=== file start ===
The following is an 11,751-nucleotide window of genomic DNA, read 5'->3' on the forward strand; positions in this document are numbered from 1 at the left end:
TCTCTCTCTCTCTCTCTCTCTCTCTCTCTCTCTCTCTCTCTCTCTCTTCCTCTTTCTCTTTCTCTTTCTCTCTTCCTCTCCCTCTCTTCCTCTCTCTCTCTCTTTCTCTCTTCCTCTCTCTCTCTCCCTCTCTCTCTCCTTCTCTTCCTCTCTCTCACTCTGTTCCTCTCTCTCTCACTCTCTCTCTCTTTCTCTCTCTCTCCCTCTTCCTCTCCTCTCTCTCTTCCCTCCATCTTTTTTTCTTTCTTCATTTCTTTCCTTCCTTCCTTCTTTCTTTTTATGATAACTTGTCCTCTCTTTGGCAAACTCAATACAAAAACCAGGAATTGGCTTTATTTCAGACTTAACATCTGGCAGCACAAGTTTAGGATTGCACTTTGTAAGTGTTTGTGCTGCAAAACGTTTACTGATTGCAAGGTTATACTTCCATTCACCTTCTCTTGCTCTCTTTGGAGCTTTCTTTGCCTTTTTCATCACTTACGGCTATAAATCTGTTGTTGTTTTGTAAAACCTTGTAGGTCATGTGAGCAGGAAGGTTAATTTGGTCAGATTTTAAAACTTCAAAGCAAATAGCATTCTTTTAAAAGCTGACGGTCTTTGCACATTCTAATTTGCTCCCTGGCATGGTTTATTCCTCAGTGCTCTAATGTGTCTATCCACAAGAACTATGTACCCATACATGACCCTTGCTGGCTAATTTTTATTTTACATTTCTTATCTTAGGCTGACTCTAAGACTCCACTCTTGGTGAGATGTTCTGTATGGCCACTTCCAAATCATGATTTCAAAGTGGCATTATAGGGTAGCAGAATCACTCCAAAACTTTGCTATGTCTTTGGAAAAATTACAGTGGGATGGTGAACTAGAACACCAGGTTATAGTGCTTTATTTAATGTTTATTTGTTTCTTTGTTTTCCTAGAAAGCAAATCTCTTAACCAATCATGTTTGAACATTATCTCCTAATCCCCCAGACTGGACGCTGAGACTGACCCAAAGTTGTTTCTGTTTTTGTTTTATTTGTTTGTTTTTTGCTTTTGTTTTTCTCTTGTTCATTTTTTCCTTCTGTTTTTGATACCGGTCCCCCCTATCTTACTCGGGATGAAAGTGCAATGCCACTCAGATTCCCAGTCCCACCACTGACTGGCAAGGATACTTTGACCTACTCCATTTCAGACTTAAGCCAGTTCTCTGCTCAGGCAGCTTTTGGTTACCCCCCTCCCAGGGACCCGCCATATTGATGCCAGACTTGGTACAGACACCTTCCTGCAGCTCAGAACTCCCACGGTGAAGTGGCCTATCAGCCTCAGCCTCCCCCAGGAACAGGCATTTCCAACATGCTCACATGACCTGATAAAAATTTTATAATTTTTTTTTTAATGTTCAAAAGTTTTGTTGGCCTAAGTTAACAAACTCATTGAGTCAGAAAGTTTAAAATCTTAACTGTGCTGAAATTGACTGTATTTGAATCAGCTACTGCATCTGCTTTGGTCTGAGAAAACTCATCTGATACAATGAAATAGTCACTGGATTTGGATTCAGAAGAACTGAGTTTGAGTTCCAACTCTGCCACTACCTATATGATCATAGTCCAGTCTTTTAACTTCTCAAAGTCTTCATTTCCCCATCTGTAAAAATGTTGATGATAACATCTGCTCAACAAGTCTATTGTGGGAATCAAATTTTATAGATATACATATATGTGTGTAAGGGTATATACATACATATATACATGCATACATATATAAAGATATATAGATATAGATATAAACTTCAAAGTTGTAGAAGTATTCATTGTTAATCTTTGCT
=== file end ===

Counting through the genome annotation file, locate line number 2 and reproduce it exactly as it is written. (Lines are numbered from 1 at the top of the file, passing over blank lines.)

TCTCTCTCTCTCTCTCTCTCTCTCTCTCTCTCTCTCTCTCTCTCTCTTCCTCTTTCTCTTTCTCTTTCTCTCTTCCTCTCCCTCTCTTCCTCTCTCTCTCTCTTTCTCTCTTCCTCTCTCTCTCTCCCTCTCTCTCTCCTTCTCTTCCTCTCTCTCACTCTGTTCCTCTCTCTCTCACTCTCTCTCTCTTTCTCTCTCTCTCCCTCTTCCTCTCCTCTCTCTCTTCCCTCCATCTTTTTTTCTTTCTTCATTTCTTTCCTTCCTTCCTTCTTTCTTTTTATGATAACTTGTCCTCTCTTTGGCAAACTCAATACAAAAACCAGGAATTGGCTTTATTTCAGACTTAACATCTGGCAGCACAAGTTTAGGATTGCACTTTGTAAGTGTTTGTGCTGCAAAACGTTTACTGATTGCAAGGTTATACTTCCATTCACCTTCTCTTGCTCTCTTTGGAGCTTTCTTTGCCTTTTTCATCACTTACGGCTATAAATCTGTTGTTGTTTTGTAAAACCTTGTAGGTCATGTGAGCAGGAAGGTTAATTTGGTCAGATTTTAAAACTTCAAAGCAAATAGCATTCTTTTAAAAGCTGACGGTCTTTGCACATTCTAATTTGCTCCCTGGCATGGTTTATTCCTCAGTGCTCTAATGTGTCTATCCACAAGAACTATGTACCCATACATGACCCTTGCTGGCTAATTTTTATTTTACATTTCTTATCTTAGGCTGACTCTAAGACTCCACTCTTGGTGAGATGTTCTGTATGGCCACTTCCAAATCATGATTTCAAAGTGGCATTATAGGGTAGCAGAATCACTCCAAAACTTTGCTATGTCTTTGGAAAAATTACAGTGGGATGGTGAACTAGAACACCAGGTTATAGTGCTTTATTTAATGTTTATTTGTTTCTTTGTTTTCCTAGAAAGCAAATCTCTTAACCAATCATGTTTGAACATTATCTCCTAATCCCCCAGACTGGACGCTGAGACTGACCCAAAGTTGTTTCTGTTTTTGTTTTATTTGTTTGTTTTTTGCTTTTGTTTTTCTCTTGTTCATTTTTTCCTTCTGTTTTTGATACCGGTCCCCCCTATCTTACTCGGGATGAAAGTGCAATGCCACTCAGATTCCCAGTCCCACCACTGACTGGCAAGGATACTTTGACCTACTCCATTTCAGACTTAAGCCAGTTCTCTGCTCAGGCAGCTTTTGGTTACCCCCCTCCCAGGGACCCGCCATATTGATGCCAGACTTGGTACAGACACCTTCCTGCAGCTCAGAACTCCCACGGTGAAGTGGCCTATCAGCCTCAGCCTCCCCCAGGAACAGGCATTTCCAACATGCTCACATGACCTGATAAAAATTTTATAATTTTTTTTTTAATGTTCAAAAGTTTTGTTGGCCTAAGTTAACAAACTCATTGAGTCAGAAAGTTTAAAATCTTAACTGTGCTGAAATTGACTGTATTTGAATCAGCTACTGCATCTGCTTTGGTCTGAGAAAACTCATCTGATACAATGAAATAGTCACTGGATTTGGATTCAGAAGAACTGAGTTTGAGTTCCAACTCTGCCACTACCTATATGATCATAGTCCAGTCTTTTAACTTCTCAAAGTCTTCATTTCCCCATCTGTAAAAATGTTGATGATAACATCTGCTCAACAAGTCTATTGTGGGAATCAAATTTTATAGATATACATATATGTGTGTAAGGGTATATACATACATATATACATGCATACATATATAAAGATATATAGATATAGATATAAACTTCAAAGTTGTAGAAGTATTCATTGTTAATCTTTGCT